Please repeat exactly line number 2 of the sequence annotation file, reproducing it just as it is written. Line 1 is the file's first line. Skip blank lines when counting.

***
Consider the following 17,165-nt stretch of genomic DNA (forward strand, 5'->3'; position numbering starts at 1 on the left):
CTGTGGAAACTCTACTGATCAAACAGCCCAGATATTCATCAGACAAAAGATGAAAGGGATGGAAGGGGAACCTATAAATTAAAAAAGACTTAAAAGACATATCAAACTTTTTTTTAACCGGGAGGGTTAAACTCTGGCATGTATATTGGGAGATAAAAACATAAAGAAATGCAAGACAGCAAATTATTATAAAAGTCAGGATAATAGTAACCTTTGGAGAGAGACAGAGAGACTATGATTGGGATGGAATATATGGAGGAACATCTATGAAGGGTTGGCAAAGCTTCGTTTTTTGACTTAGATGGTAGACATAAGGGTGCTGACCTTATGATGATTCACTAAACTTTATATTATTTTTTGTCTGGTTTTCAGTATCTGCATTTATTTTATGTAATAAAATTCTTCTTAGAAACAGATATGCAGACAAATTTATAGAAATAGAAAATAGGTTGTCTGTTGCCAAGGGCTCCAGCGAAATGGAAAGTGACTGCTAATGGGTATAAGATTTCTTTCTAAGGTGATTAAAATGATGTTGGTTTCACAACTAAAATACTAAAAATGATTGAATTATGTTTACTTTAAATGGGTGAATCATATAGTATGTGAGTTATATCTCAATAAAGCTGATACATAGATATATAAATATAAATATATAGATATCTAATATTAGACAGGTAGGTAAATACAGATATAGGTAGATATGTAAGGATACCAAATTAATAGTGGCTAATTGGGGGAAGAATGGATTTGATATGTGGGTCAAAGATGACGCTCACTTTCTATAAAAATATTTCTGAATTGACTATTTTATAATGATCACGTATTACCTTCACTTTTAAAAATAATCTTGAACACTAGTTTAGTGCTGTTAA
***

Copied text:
CTGTGGAAACTCTACTGATCAAACAGCCCAGATATTCATCAGACAAAAGATGAAAGGGATGGAAGGGGAACCTATAAATTAAAAAAGACTTAAAAGACATATCAAACTTTTTTTTAACCGGGAGGGTTAAACTCTGGCATGTATATTGGGAGATAAAAACATAAAGAAATGCAAGACAGCAAATTATTATAAAAGTCAGGATAATAGTAACCTTTGGAGAGAGACAGAGAGACTATGATTGGGATGGAATATATGGAGGAACATCTATGAAGGGTTGGCAAAGCTTCGTTTTTTGACTTAGATGGTAGACATAAGGGTGCTGACCTTATGATGATTCACTAAACTTTATATTATTTTTTGTCTGGTTTTCAGTATCTGCATTTATTTTATGTAATAAAATTCTTCTTAGAAACAGATATGCAGACAAATTTATAGAAATAGAAAATAGGTTGTCTGTTGCCAAGGGCTCCAGCGAAATGGAAAGTGACTGCTAATGGGTATAAGATTTCTTTCTAAGGTGATTAAAATGATGTTGGTTTCACAACTAAAATACTAAAAATGATTGAATTATGTTTACTTTAAATGGGTGAATCATATAGTATGTGAGTTATATCTCAATAAAGCTGATACATAGATATATAAATATAAATATATAGATATCTAATATTAGACAGGTAGGTAAATACAGATATAGGTAGATATGTAAGGATACCAAATTAATAGTGGCTAATTGGGGGAAGAATGGATTTGATATGTGGGTCAAAGATGACGCTCACTTTCTATAAAAATATTTCTGAATTGACTATTTTATAATGATCACGTATTACCTTCACTTTTAAAAATAATCTTGAACACTAGTTTAGTGCTGTTAA